New survey reveals greater interest among Arab electorate (JERUSALEM POST) By DAVID RUDGE 12/18/02)
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In sharp contrast to recent polls, a survey by the University of
Haifa has revealed that nearly 71 percent of Arabs eligible to vote
intend to exercise their democratic right in the upcoming Knesset
The latest research, by the university´s Prof. Sammy Smooha and Dr.
As´ad Ghanem with the institutes for Israel Democracy, Jerusalem, and
for the Promotion of Democracy in the Arab Minority, also found that
91.6% of those interviewed favored increased participation of Arabs
in the elections.
The survey was conducted among 700 people during the months of
October and November. The margin of error is 3.7%.
Other polls in the past few months had shown a marked apathy towards
the elections by the Arab electorate and indicated that the voter
turnout would be less than 60 per cent. The findings of the
University of Haifa survey are almost exactly the opposite -- showing
that interest in the elections is high, despite reported
disappointment among Arab voters with the lack of accomplishment of
According to the findings, had elections been held at the time of the
survey, Jewish parties would altogether have received around a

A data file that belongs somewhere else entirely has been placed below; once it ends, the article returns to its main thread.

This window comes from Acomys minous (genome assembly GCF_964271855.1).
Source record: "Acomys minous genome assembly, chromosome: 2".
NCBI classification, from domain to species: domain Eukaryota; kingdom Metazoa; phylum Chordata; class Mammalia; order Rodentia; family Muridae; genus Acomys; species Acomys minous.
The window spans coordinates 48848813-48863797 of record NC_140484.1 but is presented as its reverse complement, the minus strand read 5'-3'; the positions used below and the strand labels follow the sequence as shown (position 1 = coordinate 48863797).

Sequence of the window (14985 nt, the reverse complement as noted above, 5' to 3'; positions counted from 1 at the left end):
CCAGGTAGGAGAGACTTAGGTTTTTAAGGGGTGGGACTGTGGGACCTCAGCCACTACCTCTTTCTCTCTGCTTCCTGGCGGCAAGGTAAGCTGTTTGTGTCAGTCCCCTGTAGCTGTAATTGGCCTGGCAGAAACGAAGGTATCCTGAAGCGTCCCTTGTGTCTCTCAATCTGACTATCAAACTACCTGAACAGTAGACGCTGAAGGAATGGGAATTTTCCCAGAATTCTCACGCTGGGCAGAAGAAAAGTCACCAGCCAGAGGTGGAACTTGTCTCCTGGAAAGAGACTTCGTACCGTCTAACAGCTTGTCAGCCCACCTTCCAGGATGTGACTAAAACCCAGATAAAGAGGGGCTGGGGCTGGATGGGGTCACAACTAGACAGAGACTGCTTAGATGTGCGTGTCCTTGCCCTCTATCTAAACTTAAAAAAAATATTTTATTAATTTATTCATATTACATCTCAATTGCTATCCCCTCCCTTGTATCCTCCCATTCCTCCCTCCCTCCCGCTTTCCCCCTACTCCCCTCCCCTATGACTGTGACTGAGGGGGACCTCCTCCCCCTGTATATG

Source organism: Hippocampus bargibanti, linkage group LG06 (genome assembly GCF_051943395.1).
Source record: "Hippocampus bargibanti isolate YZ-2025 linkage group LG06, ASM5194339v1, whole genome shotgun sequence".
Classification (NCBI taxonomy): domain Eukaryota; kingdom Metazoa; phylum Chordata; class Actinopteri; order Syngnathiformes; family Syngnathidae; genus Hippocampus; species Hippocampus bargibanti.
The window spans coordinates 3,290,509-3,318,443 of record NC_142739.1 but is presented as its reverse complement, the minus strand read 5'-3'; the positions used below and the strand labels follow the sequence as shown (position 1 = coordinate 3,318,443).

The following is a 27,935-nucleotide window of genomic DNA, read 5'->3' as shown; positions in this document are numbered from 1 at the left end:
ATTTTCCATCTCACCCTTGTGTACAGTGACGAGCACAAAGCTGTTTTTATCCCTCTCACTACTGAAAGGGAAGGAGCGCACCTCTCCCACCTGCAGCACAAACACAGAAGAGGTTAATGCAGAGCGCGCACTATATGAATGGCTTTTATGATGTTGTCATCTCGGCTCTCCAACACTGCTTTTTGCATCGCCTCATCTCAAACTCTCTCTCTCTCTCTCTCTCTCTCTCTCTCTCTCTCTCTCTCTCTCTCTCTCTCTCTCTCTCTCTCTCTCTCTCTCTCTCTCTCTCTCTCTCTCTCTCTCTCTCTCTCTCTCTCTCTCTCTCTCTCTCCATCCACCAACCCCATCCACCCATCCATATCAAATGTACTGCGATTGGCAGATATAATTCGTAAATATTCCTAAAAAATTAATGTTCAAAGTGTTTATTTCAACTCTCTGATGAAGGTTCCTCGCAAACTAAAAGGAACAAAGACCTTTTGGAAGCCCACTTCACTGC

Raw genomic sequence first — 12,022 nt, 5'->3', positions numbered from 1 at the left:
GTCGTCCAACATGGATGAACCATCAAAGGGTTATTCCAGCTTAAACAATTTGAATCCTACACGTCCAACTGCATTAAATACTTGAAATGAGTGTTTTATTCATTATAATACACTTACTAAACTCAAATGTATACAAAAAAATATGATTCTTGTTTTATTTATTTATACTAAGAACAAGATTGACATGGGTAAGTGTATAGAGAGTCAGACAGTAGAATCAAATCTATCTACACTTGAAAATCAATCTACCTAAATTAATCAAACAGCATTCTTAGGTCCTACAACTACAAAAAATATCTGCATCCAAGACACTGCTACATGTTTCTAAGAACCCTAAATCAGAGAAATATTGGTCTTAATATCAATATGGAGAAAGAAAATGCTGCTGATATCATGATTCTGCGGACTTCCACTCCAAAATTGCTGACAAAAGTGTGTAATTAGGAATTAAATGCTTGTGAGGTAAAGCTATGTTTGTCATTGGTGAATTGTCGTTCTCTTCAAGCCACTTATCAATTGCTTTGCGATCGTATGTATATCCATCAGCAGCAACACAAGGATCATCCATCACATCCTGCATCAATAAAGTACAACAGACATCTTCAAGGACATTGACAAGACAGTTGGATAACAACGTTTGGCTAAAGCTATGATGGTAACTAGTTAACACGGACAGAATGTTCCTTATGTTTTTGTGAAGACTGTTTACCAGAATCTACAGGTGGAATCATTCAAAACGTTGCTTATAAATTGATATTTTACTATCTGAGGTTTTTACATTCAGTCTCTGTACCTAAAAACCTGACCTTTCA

quarter of the Arab vote Labor 12%, Meretz 8.5%, and 4.5% for the
Likud the equivalent of three Knesset seats.
The vote for the Arab parties would have been 29.9% for Hadash´s
joint list with MK Ahmed Tibi, 21.1% for the United Arab List (UAL),
and 19.1% for the Balad party headed by MK Azmi Bishara.
On this basis, Hadash would be the biggest party with four Knesset
seats, compared to three in the 1999 elections, while the UAL would
drop from five to three and Balad would retain its two seats. Overall
the Arab parties would lose one seat, down from 10 to nine, compared
to their representation in the outgoing Knesset.
The university survey also found that the trend
towards "Palestinization" among Israeli Arabs has stopped, apparently
due to disappointment over the current violence.
This was highlighted in a question on how Israeli Arabs defined their
identity. Smooha noted that in 1995, some 53.6% had described
themselves as Israeli Arabs and not Palestinians. This dropped to
35.8% in 1999 and 34.2% in 2001.
The latest survey found that 44.7% defined themselves as Israeli
Arabs and not Palestinians, despite ongoing dissatisfaction with
government policies towards the Arab community since the government
of the late prime minister Yitzhak Rabin.
Some 84.6% of the interviewees said the government headed by Prime
Minister Ariel Sharon treated Arabs as second class citizens at best.
The full findings of the survey are to be unveiled at a conference at
the University of Haifa on Thursday on "The Future of the Political
Representation of the Arab Minority in Israel."
(© 1995-2002, The Jerusalem Post 12/18/02)
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